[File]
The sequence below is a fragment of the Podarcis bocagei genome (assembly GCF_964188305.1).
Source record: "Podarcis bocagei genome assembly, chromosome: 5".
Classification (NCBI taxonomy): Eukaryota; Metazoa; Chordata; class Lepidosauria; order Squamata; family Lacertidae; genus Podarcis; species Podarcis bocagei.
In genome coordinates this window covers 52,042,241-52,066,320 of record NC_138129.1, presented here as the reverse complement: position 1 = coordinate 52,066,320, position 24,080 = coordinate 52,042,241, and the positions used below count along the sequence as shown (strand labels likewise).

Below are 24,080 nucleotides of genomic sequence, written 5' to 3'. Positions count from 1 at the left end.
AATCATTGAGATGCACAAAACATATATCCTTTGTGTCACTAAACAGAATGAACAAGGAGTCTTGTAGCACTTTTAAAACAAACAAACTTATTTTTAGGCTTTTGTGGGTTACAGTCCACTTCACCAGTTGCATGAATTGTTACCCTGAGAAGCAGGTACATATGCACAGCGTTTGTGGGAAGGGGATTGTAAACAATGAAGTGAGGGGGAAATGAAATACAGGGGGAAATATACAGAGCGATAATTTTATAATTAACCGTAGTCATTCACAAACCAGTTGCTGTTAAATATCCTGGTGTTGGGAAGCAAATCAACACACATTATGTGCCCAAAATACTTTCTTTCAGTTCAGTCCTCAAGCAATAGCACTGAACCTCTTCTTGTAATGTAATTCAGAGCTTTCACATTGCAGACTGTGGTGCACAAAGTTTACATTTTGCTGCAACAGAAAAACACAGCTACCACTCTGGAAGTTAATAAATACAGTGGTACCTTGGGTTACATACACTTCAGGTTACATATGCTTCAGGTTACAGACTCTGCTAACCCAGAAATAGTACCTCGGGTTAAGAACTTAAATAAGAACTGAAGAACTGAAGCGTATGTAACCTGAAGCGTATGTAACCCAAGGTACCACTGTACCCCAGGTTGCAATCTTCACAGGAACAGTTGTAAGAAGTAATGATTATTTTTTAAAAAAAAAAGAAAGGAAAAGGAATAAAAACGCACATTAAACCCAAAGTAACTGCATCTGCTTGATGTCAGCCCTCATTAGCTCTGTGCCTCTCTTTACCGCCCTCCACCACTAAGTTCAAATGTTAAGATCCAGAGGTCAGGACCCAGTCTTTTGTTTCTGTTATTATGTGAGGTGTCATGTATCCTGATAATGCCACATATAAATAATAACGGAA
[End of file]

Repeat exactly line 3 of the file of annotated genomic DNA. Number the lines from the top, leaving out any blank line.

Classification (NCBI taxonomy): Eukaryota; Metazoa; Chordata; class Lepidosauria; order Squamata; family Lacertidae; genus Podarcis; species Podarcis bocagei.